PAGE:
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Palen Music Center Quick Note

Monday, November 11, 2013

 

Palen Music Center is dedicated to helping children experience excellence, personal growth, and joy through involvement in music. We carry out this mission by supporting area band directors through weekly service, support, educational programs, and quality products. This weekly Quick Note newsletter strives to highlight topics that are immediately helpful in the classroom. Comments, suggestions, ideas, and articles are always welcome.

 

Looking for help on a particular topic? Be sure to check out our Quick Note Catalog of back issues!



Why Taking Choir Kept Me From Becoming Valedictorian

The TED talk featured in this article discusses GPA, fine arts scheduling, and why enrollment in the arts kept him from becoming his school's valedictorian. This 12-minute video is DEFINITELY worth the time to watch!! Thank you to Dan Altis at Republic High School for recommending it!


Plan for Success by John Bell

Since retiring from public school teaching, I’ve had the great pleasure of teaching in a variety of roles for three universities. At each of these institutions, I have taught secondary instrumental methods courses and supervised student teaching. I am truthfully in awe of the requirements today’s students are expected to meet to become a member of the teaching profession. Teacher Work Samples ALONE, completed during student teaching assignments, often resemble major research projects! (For those of us who are ‘veteran’ teachers, most of these requirements are shall we say a bit more intense than what we experienced!)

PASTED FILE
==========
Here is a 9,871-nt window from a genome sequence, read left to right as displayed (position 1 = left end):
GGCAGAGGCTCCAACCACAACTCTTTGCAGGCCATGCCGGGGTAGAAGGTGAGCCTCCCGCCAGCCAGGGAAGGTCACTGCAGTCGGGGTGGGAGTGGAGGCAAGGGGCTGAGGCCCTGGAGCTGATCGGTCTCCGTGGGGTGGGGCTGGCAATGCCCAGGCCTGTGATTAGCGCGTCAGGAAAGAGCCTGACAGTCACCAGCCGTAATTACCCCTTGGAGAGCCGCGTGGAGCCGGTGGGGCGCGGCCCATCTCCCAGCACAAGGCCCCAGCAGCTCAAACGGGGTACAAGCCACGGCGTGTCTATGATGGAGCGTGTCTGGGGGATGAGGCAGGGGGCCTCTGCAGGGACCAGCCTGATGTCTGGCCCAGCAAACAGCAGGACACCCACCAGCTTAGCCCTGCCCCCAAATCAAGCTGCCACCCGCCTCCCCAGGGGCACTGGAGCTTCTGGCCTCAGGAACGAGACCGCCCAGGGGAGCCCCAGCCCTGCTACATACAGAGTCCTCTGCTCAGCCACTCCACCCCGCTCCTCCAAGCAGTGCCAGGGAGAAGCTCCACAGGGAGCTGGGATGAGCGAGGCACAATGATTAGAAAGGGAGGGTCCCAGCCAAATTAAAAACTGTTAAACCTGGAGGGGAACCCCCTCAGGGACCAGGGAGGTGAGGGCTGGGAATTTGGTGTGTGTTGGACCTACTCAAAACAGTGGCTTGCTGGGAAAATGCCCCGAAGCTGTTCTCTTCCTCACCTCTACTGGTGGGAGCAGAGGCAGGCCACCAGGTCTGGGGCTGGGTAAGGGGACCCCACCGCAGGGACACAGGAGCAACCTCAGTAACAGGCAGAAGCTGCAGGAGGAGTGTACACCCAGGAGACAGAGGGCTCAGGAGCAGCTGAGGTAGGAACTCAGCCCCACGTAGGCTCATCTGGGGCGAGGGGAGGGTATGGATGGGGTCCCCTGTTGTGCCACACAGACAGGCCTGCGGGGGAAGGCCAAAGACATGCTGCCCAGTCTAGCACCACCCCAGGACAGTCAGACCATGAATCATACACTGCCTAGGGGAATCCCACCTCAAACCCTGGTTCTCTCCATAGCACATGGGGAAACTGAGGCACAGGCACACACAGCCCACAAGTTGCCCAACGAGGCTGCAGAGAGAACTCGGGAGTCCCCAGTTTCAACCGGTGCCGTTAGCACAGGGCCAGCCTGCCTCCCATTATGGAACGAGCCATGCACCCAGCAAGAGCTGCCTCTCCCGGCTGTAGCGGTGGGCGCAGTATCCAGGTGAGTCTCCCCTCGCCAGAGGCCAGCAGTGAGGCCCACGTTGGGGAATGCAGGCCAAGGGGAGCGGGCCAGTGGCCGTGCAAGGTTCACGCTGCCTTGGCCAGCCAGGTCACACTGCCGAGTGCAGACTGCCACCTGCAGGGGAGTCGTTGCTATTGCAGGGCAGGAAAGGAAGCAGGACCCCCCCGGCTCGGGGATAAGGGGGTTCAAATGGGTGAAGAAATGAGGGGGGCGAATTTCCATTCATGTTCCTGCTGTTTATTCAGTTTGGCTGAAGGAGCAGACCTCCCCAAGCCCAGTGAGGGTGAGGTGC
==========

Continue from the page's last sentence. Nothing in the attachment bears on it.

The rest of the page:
To better prepare students enrolled in secondary instrumental methods courses, and I constantly emphasize two words PLANNING & PREPARATION. It’s true most of us don’t really want to be bothered, but both planning and preparation are vital to successful teaching and rehearsing! If you’ve ever attended one of Tony Maiello’s clinics on rehearsal techniques, you KNOW both are vital components of his rehearsal process.

Thanks to the principal in the building where I started my career, I became aware of the pragmatic nature of effective planning. No educational jargon, just ‘stuff’ that was applicable to what I wanted to accomplish as a band director. In the following I would like to share a process I believe is particularly useful for those new to the profession.

During my first year of teaching, the district in which I taught was going through a curriculum update. As a new teacher I felt completely at a loss regarding what suggestions I should be making for my particular level and area of music instruction. Fortunately, the first part of the process for all teachers in my building was to complete a curriculum log for the entire year. (This was in addition to a daily planning guide.) This curriculum log laid the groundwork for designing a working, rational curriculum.